With each project, task or new skill that I wanted or needed to learn was inevitably stalled by the brick wall of procrastination which had me hemorrhaging fear and self-doubt internally. To just hit that first key stroke, turn that first page or make that first call required motivation and focused effort on my part.

 

However, once I started, all the other cogs and wheels were set in motion. Learning curves took their natural course and new opportunities presented themselves. I learned to assess situations and make decisions much more quickly.

Upon my return to Canada, the skill of “starting” has become my Swiss army knife of all skills. Just start and the rest will follow.

See what Wayne is getting up to on his career journey and travels by visiting his blog, Tao West Ventures

Amar Hussain

I started blogging straight after I graduated from university and starting a blog was the best thing I ever did. For a start it has allowed me to join a community of not only bloggers but a whole host of entrepreneurs and internet marketers, many of whom I now count as close friends.

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More importantly than that, learning by doing has always been an efficient method of acquiring new skills and running a blog gave me more than enough practice at that. I’ve had to learn everything from SEO and Social Media to E-mail Marketing and WordPress. I now blog full-time and have never looked back.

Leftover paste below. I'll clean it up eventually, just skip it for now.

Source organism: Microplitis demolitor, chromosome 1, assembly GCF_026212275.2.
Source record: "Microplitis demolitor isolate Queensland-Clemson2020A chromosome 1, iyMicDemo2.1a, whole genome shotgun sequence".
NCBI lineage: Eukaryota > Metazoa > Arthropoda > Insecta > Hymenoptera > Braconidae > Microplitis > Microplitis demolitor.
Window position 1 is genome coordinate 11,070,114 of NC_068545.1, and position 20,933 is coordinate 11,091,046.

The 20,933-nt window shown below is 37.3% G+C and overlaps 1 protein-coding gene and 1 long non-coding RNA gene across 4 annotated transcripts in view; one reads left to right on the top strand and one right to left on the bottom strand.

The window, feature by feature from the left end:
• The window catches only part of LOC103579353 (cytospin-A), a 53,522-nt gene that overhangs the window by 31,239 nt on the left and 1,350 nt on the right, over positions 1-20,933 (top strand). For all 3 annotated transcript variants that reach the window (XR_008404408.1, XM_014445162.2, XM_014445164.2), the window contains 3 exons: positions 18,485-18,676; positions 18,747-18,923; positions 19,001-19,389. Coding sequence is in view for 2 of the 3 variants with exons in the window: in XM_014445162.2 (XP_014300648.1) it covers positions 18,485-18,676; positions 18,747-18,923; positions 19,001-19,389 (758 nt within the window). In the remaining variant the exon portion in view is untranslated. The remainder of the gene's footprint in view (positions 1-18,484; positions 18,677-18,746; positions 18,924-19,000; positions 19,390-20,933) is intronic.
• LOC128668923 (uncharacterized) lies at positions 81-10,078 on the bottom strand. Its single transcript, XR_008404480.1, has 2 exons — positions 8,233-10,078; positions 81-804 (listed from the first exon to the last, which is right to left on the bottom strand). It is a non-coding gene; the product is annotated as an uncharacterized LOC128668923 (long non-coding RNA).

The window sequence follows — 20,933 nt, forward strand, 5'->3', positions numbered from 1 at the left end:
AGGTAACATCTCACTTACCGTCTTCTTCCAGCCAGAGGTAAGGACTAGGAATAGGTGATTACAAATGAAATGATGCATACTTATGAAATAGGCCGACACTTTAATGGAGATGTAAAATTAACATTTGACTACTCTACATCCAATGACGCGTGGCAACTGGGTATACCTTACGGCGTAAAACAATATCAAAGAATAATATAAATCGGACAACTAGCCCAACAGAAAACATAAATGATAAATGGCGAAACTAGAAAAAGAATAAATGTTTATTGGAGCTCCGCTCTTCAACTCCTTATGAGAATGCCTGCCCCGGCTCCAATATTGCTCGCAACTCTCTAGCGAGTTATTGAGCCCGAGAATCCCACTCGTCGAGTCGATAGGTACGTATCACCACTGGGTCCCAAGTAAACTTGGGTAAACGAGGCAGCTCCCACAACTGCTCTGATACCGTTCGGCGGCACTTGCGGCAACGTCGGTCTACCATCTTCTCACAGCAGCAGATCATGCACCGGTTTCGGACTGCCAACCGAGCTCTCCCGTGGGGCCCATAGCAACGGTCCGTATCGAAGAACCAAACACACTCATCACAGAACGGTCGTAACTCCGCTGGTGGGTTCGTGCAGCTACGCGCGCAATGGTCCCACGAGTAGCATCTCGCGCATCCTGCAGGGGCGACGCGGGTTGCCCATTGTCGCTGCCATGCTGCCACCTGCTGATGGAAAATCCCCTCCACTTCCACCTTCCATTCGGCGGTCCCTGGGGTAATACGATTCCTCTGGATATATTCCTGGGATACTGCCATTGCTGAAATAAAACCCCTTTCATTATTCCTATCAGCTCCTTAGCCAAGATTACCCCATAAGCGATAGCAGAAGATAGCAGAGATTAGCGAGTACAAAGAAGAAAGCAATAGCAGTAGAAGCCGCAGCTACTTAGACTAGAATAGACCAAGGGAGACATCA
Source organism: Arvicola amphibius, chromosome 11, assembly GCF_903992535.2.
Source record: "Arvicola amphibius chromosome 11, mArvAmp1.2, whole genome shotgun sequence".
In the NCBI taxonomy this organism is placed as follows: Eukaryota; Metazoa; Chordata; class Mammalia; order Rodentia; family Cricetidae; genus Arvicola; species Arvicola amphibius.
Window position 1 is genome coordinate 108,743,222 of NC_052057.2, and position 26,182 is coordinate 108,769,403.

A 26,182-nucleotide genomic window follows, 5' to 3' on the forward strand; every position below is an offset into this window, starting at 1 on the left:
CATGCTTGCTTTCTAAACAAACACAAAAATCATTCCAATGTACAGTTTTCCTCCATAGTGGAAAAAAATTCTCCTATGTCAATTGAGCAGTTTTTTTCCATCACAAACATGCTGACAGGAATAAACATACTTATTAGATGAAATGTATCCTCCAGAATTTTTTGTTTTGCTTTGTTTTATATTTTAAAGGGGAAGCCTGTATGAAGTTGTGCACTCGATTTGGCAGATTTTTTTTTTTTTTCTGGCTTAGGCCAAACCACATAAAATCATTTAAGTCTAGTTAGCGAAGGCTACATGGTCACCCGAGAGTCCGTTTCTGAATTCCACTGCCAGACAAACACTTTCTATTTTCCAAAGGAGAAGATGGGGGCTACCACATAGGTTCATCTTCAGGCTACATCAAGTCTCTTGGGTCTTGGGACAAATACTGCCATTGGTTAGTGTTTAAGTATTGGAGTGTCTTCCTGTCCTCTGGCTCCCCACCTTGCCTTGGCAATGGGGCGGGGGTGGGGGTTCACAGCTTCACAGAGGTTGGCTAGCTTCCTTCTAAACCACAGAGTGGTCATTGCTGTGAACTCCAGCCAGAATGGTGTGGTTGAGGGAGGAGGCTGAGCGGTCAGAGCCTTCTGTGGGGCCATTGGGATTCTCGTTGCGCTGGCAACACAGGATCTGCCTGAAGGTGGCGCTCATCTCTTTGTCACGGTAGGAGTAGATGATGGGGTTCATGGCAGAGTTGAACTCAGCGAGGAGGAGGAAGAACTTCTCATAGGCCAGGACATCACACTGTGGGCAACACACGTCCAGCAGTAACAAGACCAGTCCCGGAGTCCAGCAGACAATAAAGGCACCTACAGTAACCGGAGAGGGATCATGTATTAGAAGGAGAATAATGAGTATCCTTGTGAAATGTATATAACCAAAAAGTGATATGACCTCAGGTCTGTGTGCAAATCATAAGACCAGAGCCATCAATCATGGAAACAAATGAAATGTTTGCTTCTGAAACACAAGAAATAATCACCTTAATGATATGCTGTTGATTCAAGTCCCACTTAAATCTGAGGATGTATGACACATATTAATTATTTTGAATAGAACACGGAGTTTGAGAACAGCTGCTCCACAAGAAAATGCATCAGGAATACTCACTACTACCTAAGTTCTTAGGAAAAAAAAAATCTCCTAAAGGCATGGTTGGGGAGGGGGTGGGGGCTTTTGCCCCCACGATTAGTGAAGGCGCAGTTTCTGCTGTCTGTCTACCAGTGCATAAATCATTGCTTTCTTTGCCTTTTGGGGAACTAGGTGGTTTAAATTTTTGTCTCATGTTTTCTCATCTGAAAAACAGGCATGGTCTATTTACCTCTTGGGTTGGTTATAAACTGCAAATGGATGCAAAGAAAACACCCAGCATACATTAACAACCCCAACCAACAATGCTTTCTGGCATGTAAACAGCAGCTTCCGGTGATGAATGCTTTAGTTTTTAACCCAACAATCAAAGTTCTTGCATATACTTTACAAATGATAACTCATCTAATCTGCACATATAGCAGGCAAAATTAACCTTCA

Regardless of whether you wish to make blogging a full-time career like I did, the connections and networking opportunities alone are well worth the effort of starting a blog and everyone should do it. 

Learn how to escape like Amar and join him on his adventures around the world.

Deciding whether to travel or to start a career doesn’t necessarily have to be a choice anymore. Regardless of what job you are striving for, there will be some way to incorporate travel into gaining experience in your field. And, if like many of us, you have no idea what career path to choose, traveling is an adventurous way to figure it out.

How about you? How has travel helped you launch a career? I would love to hear about it in the comments.

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4 Comments

  • Reply Sonya May 28, 2016 at 8:14 pm

    It’s great to see how travel positively affects people in so many different ways!

    • Reply Livesabroad May 29, 2016 at 3:46 pm

      I agree Sonya!

  • Reply Monica June 26, 2016 at 10:02 pm

    I also moved abroad for career reasons — first to work as a research assistant at a university, and finally at a startup in berlin. I think doing so makes my CV look way more interesting than if I’d stayed home. Keep on everyone!

    • Reply Livesabroad June 29, 2016 at 4:22 pm

      Hey Monica! I’m glad that you were able to boost your career. Living in Berlin sounds like it would be really interesting!

      -Shannon